Editorial Board   

Mr. D'Amore

Louis D'Amore

Founder & President, International Institute of Peace through Tourism

Louis D'Amore is the Founder and President of the International Institute for Peace through Tourism (IIPT). He has been instrumental in promoting the travel and tourism industry as the world's first "Global Peace Industry" since the founding of IIPT in 1986. He has organized three Global Conferences on Peace through Tourism: Vancouver (1988), Montreal (1994), and Glasgow (1999); three Global Summits: Amman (2000), Geneva (2003); Pattaya, Thailand (2005); and three African Conferences on Peace through Tourism South Africa, (2002); Tanzania (2003); Zambia (2005). He is currently organizing the 4th IIPT African Conference Uganda (2007). More than 40 prestigious international organizations have become members of IIPT's Coalition of Partners for World Peace through Tourism, each Partner committed to a Millennium Project with the aim of "Building a Culture of Peace through Tourism." IIPT activities also include promotion of the "IIPT Credo of the Peaceful Traveler, and a "Global Peace Parks Program" with more than 450 IIPT Peace Parks dedicated to date. Mr. D'Amore has been a pioneer in promoting a social and environmental ethic within the travel and tourism industry since the mid-70's. In 1992, following the U.N. Conference on Environment and Development (Rio Summit), he developed the world's first Code of Ethics and Guidelines for Sustainable Tourism. He also developed the Guidelines for the Pacific Asia Travel Association GreeenLeaf Program and has been a consultant to the United Nations Environment Program (UNEP} on Codes of Conduct for Sustainable Tourism. His consulting experience includes working with the private sector and governments at all levels in a range of areas including: tourism master plans, community development, social impact assessment, environment, natural resources, cultural/heritage development, and conflict resolution with an emphasis on win-win solutions.

Mr. D'Amore can be contacted at 802-253-8671 or ljd@iipt.org

Coming up in March 2020...

Human Resources: Confronting a Labor Shortage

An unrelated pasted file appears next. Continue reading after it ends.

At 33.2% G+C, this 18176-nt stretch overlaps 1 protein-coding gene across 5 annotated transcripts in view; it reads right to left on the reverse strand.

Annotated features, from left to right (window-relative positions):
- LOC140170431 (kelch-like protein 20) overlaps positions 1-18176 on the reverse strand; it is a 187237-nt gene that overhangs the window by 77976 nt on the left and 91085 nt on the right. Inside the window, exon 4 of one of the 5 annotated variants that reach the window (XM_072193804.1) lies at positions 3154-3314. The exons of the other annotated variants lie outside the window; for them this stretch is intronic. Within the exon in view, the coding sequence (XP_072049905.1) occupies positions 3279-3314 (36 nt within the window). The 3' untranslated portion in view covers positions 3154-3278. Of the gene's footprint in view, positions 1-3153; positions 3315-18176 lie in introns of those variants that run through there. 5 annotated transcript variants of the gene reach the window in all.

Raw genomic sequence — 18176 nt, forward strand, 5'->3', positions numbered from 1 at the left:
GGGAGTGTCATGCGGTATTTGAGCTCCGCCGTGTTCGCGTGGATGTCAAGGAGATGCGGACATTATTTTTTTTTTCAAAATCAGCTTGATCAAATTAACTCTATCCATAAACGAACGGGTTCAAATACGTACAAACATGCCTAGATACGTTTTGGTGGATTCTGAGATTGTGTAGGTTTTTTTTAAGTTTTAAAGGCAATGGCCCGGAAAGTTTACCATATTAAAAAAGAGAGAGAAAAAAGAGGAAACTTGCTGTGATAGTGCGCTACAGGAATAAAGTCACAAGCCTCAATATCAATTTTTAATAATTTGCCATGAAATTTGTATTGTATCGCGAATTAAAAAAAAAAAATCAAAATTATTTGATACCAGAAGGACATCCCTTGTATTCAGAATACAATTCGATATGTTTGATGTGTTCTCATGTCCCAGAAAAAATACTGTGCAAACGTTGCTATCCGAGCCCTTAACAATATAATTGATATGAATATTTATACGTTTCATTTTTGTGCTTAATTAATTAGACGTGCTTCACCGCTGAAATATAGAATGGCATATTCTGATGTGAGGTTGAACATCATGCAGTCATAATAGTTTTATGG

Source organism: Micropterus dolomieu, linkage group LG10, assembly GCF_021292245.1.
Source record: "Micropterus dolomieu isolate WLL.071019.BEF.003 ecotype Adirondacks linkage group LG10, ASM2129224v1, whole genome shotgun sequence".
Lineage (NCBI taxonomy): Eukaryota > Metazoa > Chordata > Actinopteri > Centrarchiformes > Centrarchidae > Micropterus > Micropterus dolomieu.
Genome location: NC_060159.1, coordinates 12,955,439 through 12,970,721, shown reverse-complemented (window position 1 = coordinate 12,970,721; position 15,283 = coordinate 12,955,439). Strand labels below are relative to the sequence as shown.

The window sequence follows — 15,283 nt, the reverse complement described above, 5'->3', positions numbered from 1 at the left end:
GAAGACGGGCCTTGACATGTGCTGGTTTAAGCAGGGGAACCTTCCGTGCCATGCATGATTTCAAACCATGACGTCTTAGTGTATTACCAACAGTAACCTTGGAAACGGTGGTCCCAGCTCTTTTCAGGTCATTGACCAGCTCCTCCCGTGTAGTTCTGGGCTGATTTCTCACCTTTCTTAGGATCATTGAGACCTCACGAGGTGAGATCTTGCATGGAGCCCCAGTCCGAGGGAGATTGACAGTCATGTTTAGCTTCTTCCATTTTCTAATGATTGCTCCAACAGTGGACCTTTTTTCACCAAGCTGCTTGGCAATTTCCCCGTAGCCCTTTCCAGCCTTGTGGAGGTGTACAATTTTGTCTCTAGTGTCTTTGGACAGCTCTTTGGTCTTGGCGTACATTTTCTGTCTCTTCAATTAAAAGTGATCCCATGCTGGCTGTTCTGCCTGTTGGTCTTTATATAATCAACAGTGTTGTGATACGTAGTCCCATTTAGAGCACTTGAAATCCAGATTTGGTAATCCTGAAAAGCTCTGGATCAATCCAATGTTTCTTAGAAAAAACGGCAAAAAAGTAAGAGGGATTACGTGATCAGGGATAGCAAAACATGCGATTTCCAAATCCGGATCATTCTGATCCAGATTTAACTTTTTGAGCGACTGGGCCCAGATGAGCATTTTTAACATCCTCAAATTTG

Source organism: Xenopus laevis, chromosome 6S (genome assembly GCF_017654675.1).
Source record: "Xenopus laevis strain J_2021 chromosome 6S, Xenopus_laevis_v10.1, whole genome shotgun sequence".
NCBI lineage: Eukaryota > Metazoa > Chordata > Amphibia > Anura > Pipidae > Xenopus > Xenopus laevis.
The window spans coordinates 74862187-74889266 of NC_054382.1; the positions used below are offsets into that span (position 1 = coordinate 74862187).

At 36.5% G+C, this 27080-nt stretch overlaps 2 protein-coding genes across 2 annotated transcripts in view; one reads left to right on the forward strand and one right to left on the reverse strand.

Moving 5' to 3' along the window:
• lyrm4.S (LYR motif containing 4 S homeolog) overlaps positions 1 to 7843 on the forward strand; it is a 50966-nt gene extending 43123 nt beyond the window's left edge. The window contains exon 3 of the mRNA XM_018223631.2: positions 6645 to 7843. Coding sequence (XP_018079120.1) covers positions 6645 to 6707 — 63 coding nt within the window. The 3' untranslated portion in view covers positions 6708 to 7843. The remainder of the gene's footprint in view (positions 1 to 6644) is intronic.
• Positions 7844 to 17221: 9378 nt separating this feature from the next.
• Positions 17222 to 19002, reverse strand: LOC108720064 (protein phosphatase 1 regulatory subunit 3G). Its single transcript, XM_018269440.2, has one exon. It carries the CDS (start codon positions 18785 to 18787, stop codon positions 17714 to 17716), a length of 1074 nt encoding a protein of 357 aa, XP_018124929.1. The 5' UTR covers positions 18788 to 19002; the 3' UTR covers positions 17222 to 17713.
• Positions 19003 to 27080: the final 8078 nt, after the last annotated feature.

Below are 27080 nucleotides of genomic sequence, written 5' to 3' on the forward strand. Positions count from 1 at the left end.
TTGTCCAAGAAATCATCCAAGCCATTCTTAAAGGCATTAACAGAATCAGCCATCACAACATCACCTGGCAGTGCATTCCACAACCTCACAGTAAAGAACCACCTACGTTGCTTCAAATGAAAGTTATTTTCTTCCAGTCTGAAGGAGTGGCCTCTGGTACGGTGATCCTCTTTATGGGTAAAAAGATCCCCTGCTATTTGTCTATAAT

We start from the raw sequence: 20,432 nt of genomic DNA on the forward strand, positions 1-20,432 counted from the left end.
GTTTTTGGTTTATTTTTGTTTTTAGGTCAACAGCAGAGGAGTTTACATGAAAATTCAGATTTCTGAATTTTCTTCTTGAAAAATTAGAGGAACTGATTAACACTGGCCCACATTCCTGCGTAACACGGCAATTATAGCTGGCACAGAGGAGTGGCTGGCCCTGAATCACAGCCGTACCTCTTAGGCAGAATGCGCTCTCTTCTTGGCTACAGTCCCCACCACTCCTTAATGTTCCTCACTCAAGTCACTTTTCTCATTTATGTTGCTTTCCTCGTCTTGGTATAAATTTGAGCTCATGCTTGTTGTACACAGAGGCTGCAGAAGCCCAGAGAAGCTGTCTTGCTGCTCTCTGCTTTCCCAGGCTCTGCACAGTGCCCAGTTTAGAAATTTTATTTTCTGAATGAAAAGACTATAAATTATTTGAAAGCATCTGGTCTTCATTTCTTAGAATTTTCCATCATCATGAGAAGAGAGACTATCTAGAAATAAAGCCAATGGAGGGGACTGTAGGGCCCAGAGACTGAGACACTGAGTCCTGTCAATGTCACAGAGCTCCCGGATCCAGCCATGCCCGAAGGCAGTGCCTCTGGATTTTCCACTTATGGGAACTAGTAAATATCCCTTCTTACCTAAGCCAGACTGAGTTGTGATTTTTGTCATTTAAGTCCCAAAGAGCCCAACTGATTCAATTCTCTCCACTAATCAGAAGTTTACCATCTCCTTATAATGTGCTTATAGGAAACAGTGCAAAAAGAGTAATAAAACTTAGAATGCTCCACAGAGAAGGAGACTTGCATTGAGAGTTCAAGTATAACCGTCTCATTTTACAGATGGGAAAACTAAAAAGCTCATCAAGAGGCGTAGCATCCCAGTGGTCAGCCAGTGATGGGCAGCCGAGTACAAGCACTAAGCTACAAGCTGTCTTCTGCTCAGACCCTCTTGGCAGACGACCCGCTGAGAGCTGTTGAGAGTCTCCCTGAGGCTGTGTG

With the unemployment rate at its lowest level in decades (3.7%), what has always been a perennial problem for human resource professionals - labor shortage - is now reaching acute levels of concern. It is getting harder to find and recruit qualified applicants. Even finding candidates with the skills to succeed in entry-level positions has become an issue. In addition, employee turnover rates remain extremely high in the hotel industry. As a result of these problems, hotel HR managers are having to rethink their recruitment strategies in order to hire the right talent for the right job. First, hotels have been forced to raise their wages and offer other appealing perks, as a way to attract qualified candidates. Secondly, HR managers are reassessing their interviewing techniques, focusing less on the answers they receive to questions and more on observable behavior. Part of this process includes role-playing during the interview, so that the recruiter can gauge how a candidate works through specific problems and interacts with other team members. Additionally, some HR managers are also creating internal talent pools as a way to address labor shortages. Instead of utilizing department resources to find new hires with specific skills for needed positions, hotels are cultivating talent pools internally and preparing their employees to assume leadership roles whenever the time comes. They are also placing greater emphasis on a company culture that is more performance-based, as a way to curb employee turnover, increase employee satisfaction, and assure higher levels of customer service. Finally, recognizing the importance of employee retention as a way to lessen the impact of a tight labor market, some HR managers are instituting generous reward programs in order to retain their top performers. The March Hotel Business Review will explore what some HR professionals are doing to address these and other issues in their departments.